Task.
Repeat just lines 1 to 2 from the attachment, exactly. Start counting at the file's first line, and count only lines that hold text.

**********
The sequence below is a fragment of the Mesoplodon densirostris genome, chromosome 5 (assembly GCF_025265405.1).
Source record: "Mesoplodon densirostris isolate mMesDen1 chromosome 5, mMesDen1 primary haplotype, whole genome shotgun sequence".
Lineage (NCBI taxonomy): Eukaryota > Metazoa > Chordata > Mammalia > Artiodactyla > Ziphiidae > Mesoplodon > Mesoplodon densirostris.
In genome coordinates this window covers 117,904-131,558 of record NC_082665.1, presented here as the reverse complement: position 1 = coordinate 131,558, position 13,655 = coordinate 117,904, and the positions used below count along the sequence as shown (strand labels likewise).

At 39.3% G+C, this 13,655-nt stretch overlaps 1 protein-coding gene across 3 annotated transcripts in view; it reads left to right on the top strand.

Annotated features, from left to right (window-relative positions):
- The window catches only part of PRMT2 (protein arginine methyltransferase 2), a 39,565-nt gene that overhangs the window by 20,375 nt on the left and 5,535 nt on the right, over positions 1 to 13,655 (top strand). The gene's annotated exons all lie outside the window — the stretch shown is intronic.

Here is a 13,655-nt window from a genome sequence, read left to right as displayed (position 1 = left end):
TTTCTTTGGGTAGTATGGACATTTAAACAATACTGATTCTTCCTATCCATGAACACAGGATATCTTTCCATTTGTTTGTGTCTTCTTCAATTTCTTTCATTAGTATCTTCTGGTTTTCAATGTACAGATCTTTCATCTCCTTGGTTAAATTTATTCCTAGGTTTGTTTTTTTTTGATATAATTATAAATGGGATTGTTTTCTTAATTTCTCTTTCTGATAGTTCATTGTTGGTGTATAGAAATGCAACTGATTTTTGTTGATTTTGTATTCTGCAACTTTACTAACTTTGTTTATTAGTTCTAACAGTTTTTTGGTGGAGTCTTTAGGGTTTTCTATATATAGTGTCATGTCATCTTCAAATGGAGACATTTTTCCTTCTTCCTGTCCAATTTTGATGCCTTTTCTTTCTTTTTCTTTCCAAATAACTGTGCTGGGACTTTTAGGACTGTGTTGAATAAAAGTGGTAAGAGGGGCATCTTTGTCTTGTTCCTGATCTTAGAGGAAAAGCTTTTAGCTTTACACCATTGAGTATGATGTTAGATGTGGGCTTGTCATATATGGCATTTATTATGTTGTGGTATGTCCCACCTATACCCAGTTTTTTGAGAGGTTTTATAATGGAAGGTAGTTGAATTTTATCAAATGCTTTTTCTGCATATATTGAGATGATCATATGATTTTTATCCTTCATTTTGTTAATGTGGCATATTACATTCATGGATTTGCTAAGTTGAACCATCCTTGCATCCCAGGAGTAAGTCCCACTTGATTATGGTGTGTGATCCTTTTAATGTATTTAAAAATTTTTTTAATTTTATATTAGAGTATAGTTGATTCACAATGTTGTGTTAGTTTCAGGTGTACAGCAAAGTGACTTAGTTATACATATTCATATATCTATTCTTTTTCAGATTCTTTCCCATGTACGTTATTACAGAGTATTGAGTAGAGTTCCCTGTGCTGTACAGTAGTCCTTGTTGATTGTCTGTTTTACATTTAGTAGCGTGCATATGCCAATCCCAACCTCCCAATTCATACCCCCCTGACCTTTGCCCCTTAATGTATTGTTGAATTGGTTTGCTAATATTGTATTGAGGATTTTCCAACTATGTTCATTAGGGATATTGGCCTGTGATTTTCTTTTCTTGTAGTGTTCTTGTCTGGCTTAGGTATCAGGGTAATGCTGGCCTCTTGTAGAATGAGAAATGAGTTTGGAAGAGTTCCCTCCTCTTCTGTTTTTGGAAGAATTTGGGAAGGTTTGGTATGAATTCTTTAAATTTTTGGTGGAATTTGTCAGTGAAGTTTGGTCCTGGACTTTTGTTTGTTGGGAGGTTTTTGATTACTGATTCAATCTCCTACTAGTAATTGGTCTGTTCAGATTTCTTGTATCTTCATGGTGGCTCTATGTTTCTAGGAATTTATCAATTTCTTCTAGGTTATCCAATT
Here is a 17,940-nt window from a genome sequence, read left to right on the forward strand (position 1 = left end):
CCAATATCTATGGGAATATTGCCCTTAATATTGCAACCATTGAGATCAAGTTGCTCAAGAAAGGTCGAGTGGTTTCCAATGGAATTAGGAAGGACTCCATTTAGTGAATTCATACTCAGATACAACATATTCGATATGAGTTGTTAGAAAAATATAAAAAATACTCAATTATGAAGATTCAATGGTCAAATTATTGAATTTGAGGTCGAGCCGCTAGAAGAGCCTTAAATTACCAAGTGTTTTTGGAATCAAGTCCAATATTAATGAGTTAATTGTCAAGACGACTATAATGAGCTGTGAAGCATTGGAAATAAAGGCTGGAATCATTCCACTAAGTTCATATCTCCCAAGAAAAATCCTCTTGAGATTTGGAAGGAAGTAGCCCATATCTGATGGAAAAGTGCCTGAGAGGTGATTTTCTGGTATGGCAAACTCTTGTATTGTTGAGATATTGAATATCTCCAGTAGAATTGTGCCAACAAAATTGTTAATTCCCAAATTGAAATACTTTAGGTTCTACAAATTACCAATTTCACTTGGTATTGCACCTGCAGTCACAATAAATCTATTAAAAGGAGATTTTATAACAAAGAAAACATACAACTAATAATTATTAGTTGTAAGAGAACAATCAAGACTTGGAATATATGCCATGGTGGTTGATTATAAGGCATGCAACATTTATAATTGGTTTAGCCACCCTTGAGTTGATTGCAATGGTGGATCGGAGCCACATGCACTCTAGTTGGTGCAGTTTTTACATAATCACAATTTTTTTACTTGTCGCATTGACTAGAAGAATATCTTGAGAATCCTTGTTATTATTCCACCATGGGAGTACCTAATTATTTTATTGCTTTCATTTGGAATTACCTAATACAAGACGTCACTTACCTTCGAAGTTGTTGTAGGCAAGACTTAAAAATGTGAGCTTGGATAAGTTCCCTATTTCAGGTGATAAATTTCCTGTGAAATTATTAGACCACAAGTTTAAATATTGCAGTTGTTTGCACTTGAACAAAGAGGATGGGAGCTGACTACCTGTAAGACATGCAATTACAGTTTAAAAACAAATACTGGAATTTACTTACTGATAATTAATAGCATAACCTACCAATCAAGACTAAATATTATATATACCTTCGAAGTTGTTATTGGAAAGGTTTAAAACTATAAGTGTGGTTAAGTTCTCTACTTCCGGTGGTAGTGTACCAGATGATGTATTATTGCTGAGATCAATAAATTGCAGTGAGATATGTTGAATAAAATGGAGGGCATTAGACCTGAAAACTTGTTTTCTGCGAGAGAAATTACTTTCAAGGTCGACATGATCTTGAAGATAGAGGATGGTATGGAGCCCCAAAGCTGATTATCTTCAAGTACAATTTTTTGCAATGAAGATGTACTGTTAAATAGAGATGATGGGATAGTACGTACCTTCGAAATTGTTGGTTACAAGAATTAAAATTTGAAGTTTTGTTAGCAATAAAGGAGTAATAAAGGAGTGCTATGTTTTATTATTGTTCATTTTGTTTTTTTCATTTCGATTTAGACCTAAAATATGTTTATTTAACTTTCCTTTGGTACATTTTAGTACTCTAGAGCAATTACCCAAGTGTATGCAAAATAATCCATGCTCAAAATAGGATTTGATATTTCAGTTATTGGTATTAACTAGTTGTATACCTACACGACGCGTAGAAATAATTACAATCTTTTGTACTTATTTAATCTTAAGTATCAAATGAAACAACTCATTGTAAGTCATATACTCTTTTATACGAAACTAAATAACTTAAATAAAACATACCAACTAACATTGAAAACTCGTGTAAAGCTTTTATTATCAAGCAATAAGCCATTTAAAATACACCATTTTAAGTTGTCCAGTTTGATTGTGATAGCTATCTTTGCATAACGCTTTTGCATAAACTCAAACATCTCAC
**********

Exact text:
The sequence below is a fragment of the Mesoplodon densirostris genome, chromosome 5 (assembly GCF_025265405.1).
Source record: "Mesoplodon densirostris isolate mMesDen1 chromosome 5, mMesDen1 primary haplotype, whole genome shotgun sequence".